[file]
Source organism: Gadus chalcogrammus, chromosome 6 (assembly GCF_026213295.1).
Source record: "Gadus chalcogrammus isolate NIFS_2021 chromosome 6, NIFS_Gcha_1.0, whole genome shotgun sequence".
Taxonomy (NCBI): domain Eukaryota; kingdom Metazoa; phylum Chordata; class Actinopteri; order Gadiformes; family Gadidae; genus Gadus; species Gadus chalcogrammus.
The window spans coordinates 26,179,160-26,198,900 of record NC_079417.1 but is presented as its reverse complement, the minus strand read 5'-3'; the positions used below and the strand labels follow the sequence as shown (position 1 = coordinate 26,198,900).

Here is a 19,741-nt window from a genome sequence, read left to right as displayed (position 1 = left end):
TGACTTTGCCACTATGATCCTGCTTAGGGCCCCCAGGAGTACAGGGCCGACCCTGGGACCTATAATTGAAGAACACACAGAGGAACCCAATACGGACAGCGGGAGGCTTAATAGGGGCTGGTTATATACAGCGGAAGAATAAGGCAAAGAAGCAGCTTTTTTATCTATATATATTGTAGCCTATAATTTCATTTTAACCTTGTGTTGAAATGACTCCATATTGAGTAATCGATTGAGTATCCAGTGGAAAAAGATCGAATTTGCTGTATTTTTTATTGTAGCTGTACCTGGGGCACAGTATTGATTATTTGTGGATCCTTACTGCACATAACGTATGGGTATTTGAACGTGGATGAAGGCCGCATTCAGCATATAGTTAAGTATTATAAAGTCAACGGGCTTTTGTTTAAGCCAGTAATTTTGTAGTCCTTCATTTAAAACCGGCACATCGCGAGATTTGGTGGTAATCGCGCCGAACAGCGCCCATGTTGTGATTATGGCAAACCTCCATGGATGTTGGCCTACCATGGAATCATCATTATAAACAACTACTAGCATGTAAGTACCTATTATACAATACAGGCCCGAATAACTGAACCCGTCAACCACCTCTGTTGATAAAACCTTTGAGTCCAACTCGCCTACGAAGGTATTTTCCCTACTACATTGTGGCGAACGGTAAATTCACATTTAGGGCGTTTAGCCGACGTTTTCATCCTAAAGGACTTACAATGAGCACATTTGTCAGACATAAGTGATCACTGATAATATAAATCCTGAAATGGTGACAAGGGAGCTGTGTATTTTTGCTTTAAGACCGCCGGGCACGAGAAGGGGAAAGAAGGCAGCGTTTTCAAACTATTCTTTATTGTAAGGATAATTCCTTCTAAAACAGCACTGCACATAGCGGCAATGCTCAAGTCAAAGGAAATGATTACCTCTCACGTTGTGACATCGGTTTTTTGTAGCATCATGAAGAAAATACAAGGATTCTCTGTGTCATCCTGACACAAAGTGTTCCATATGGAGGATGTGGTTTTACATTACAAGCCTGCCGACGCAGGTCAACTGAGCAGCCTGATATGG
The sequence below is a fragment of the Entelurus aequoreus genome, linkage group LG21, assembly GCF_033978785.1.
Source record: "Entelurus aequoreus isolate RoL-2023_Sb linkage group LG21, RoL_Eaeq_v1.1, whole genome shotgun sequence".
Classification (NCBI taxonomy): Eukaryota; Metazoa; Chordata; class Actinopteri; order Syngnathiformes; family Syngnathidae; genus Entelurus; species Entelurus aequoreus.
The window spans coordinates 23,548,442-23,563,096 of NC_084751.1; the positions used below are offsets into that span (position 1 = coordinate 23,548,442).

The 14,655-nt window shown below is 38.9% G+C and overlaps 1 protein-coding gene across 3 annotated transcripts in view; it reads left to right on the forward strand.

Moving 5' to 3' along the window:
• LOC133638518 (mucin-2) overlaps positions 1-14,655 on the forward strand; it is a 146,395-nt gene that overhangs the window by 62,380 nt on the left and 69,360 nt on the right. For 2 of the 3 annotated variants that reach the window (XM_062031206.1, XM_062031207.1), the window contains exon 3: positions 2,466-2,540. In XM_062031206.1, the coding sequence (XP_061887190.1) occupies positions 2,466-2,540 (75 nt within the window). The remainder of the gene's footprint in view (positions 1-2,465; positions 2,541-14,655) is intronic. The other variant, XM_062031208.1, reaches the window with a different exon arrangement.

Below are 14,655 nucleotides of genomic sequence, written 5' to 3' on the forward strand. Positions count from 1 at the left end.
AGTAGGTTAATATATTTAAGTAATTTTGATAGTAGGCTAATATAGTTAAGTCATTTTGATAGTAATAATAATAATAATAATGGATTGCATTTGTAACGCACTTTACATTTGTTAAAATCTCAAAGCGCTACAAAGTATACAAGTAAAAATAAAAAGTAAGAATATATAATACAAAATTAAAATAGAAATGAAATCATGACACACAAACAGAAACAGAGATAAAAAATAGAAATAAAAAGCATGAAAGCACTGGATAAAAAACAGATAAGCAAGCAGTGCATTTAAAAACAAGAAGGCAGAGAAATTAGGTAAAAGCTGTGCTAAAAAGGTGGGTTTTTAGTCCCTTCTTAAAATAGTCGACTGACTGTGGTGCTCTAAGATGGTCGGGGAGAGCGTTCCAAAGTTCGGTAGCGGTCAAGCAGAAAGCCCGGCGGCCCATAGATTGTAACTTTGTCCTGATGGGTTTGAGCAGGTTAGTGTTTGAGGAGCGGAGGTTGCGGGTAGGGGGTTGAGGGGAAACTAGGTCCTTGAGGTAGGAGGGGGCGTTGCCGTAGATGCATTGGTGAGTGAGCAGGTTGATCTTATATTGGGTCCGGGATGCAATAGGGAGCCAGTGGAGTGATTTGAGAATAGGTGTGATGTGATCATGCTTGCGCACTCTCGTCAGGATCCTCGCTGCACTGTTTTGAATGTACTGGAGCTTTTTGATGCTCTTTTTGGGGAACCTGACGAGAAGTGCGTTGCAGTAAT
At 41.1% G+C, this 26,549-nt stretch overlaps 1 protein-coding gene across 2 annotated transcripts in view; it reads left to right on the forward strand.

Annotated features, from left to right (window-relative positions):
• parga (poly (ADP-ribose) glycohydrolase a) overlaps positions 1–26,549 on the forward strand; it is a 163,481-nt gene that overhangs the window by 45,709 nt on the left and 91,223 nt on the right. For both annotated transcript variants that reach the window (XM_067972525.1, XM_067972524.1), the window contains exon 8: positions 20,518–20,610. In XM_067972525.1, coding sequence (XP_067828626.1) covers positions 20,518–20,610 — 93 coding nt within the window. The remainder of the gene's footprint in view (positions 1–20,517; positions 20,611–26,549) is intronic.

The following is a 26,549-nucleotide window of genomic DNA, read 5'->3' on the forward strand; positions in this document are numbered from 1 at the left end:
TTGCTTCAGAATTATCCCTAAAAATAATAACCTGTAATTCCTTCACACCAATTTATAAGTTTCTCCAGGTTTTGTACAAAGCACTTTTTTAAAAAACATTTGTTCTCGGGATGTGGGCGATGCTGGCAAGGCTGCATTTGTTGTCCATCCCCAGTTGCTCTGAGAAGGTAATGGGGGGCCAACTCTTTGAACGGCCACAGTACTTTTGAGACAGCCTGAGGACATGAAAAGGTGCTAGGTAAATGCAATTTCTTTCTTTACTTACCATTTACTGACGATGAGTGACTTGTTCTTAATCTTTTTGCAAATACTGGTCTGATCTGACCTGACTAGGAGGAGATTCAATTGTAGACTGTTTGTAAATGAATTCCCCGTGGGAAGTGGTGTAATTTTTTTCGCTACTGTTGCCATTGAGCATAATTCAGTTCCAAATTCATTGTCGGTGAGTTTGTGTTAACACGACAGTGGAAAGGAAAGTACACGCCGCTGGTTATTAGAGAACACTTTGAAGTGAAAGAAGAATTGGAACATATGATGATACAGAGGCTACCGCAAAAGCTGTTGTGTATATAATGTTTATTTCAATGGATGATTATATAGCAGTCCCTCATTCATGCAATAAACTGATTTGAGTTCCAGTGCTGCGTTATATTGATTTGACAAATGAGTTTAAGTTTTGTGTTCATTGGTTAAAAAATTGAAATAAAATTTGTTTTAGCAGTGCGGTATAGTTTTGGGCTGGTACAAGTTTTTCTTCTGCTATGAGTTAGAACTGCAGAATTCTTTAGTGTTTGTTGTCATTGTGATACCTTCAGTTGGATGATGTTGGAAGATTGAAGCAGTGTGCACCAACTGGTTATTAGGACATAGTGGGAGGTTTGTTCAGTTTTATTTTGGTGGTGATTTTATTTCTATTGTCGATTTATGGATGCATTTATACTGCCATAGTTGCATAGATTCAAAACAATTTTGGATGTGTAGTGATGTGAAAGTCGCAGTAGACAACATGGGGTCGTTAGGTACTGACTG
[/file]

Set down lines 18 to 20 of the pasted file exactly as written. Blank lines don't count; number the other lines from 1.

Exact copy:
• parga (poly (ADP-ribose) glycohydrolase a) overlaps positions 1–26,549 on the forward strand; it is a 163,481-nt gene that overhangs the window by 45,709 nt on the left and 91,223 nt on the right. For both annotated transcript variants that reach the window (XM_067972525.1, XM_067972524.1), the window contains exon 8: positions 20,518–20,610. In XM_067972525.1, coding sequence (XP_067828626.1) covers positions 20,518–20,610 — 93 coding nt within the window. The remainder of the gene's footprint in view (positions 1–20,517; positions 20,611–26,549) is intronic.

The following is a 26,549-nucleotide window of genomic DNA, read 5'->3' on the forward strand; positions in this document are numbered from 1 at the left end:
TTGCTTCAGAATTATCCCTAAAAATAATAACCTGTAATTCCTTCACACCAATTTATAAGTTTCTCCAGGTTTTGTACAAAGCACTTTTTTAAAAAACATTTGTTCTCGGGATGTGGGCGATGCTGGCAAGGCTGCATTTGTTGTCCATCCCCAGTTGCTCTGAGAAGGTAATGGGGGGCCAACTCTTTGAACGGCCACAGTACTTTTGAGACAGCCTGAGGACATGAAAAGGTGCTAGGTAAATGCAATTTCTTTCTTTACTTACCATTTACTGACGATGAGTGACTTGTTCTTAATCTTTTTGCAAATACTGGTCTGATCTGACCTGACTAGGAGGAGATTCAATTGTAGACTGTTTGTAAATGAATTCCCCGTGGGAAGTGGTGTAATTTTTTTCGCTACTGTTGCCATTGAGCATAATTCAGTTCCAAATTCATTGTCGGTGAGTTTGTGTTAACACGACAGTGGAAAGGAAAGTACACGCCGCTGGTTATTAGAGAACACTTTGAAGTGAAAGAAGAATTGGAACATATGATGATACAGAGGCTACCGCAAAAGCTGTTGTGTATATAATGTTTATTTCAATGGATGATTATATAGCAGTCCCTCATTCATGCAATAAACTGATTTGAGTTCCAGTGCTGCGTTATATTGATTTGACAAATGAGTTTAAGTTTTGTGTTCATTGGTTAAAAAATTGAAATAAAATTTGTTTTAGCAGTGCGGTATAGTTTTGGGCTGGTACAAGTTTTTCTTCTGCTATGAGTTAGAACTGCAGAATTCTTTAGTGTTTGTTGTCATTGTGATACCTTCAGTTGGATGATGTTGGAAGATTGAAGCAGTGTGCACCAACTGGTTATTAGGACATAGTGGGAGGTTTGTTCAGTTTTATTTTGGTGGTGATTTTATTTCTATTGTCGATTTATGGATGCATTTATACTGCCATAGTTGCATAGATTCAAAACAATTTTGGATGTGTAGTGATGTGAAAGTCGCAGTAGACAACATGGGGTCGTTAGGTACTGACTG